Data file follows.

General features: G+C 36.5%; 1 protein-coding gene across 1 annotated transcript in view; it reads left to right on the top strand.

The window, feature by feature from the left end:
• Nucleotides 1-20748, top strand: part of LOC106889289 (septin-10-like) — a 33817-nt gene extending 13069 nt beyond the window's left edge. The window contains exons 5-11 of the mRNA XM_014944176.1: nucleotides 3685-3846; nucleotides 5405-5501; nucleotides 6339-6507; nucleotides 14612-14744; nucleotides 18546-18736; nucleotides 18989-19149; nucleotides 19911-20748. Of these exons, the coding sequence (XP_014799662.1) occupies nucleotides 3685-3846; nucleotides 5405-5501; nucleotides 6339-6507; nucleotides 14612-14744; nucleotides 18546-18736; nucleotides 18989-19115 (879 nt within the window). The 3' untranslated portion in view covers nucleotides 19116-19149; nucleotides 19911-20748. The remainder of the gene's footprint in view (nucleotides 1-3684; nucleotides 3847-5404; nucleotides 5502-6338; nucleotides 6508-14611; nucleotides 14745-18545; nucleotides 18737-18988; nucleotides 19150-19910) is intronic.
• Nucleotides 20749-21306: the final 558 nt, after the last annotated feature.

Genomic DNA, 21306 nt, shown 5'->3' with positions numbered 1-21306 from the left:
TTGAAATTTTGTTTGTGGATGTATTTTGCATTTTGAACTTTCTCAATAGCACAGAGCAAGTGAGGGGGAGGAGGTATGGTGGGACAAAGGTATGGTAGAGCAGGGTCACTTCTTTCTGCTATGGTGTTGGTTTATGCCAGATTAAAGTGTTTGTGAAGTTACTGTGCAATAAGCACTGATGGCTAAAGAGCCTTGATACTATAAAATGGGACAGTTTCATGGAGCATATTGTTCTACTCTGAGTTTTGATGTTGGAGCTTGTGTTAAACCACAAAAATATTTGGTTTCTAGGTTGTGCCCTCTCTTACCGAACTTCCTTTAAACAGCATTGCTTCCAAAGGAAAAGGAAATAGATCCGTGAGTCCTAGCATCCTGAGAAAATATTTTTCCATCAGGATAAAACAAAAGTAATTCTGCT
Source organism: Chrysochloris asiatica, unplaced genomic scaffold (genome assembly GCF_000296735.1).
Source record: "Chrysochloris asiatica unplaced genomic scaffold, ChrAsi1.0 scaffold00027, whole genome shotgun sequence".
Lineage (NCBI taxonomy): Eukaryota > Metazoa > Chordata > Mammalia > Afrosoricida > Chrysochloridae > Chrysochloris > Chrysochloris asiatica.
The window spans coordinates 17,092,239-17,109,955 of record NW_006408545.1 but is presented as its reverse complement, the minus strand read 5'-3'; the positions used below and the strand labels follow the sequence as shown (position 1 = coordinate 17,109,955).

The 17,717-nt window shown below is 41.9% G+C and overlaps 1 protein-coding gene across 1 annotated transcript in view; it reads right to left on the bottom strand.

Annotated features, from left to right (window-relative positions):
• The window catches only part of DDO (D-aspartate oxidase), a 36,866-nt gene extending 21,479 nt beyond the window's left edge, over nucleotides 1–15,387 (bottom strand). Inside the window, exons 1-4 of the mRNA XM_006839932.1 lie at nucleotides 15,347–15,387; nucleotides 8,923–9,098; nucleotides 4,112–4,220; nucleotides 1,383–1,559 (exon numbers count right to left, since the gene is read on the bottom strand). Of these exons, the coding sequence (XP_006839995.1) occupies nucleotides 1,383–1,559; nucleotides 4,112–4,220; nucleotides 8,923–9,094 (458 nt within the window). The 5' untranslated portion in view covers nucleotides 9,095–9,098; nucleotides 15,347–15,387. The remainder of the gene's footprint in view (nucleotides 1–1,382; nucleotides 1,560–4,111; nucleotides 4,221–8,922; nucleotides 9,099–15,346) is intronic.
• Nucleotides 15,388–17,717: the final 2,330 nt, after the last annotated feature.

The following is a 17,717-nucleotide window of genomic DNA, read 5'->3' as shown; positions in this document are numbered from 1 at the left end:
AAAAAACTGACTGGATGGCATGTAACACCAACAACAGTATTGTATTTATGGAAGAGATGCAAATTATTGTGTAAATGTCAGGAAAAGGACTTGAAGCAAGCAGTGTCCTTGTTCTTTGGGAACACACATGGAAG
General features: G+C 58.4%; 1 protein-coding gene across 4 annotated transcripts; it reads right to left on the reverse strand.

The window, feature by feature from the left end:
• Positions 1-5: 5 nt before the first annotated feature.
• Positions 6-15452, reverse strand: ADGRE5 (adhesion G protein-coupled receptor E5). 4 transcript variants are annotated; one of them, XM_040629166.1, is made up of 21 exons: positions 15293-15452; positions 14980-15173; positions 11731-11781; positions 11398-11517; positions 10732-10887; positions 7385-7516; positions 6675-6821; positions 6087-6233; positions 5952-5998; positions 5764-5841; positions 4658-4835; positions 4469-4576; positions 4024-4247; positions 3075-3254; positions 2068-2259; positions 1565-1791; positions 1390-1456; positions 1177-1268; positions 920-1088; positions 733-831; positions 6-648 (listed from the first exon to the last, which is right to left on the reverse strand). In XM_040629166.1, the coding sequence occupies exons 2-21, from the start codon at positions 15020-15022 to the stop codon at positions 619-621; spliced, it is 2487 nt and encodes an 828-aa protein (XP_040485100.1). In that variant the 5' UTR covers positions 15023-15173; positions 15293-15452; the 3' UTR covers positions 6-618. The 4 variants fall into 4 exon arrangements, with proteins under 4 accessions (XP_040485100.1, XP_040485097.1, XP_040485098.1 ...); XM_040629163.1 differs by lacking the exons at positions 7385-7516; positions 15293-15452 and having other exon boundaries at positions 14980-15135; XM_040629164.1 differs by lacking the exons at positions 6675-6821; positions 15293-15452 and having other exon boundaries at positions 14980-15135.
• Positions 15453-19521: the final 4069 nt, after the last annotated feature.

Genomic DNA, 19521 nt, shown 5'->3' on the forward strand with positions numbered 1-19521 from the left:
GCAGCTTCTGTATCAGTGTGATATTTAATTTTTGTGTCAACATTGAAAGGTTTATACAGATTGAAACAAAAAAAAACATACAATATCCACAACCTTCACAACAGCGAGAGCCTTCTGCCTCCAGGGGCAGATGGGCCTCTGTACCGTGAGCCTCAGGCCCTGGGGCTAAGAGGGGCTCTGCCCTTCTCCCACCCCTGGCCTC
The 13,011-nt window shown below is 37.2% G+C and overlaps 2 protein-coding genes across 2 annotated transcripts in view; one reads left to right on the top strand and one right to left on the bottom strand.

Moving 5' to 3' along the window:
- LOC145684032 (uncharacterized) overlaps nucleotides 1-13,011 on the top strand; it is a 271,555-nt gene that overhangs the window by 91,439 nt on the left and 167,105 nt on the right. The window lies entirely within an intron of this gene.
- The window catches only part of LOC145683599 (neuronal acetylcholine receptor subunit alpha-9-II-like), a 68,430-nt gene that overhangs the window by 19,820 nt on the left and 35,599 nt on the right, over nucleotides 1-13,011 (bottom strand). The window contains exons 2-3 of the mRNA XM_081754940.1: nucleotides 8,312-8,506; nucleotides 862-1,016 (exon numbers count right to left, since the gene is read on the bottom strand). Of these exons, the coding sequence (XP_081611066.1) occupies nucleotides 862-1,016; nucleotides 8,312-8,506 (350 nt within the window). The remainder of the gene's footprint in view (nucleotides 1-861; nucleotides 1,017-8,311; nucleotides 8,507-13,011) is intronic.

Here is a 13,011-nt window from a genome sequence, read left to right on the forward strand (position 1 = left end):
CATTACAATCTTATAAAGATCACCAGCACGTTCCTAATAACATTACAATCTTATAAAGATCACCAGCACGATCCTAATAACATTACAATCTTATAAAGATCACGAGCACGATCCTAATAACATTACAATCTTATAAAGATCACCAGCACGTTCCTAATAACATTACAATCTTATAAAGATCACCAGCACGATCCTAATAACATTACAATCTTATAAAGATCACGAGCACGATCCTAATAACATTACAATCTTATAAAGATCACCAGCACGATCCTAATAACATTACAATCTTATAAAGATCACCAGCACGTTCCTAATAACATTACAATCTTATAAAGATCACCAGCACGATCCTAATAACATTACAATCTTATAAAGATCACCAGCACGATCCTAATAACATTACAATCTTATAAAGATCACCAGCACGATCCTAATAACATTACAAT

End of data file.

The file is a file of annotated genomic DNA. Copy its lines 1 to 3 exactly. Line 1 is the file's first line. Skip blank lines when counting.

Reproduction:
General features: G+C 36.5%; 1 protein-coding gene across 1 annotated transcript in view; it reads left to right on the top strand.

The window, feature by feature from the left end:
• Nucleotides 1-20748, top strand: part of LOC106889289 (septin-10-like) — a 33817-nt gene extending 13069 nt beyond the window's left edge. The window contains exons 5-11 of the mRNA XM_014944176.1: nucleotides 3685-3846; nucleotides 5405-5501; nucleotides 6339-6507; nucleotides 14612-14744; nucleotides 18546-18736; nucleotides 18989-19149; nucleotides 19911-20748. Of these exons, the coding sequence (XP_014799662.1) occupies nucleotides 3685-3846; nucleotides 5405-5501; nucleotides 6339-6507; nucleotides 14612-14744; nucleotides 18546-18736; nucleotides 18989-19115 (879 nt within the window). The 3' untranslated portion in view covers nucleotides 19116-19149; nucleotides 19911-20748. The remainder of the gene's footprint in view (nucleotides 1-3684; nucleotides 3847-5404; nucleotides 5502-6338; nucleotides 6508-14611; nucleotides 14745-18545; nucleotides 18737-18988; nucleotides 19150-19910) is intronic.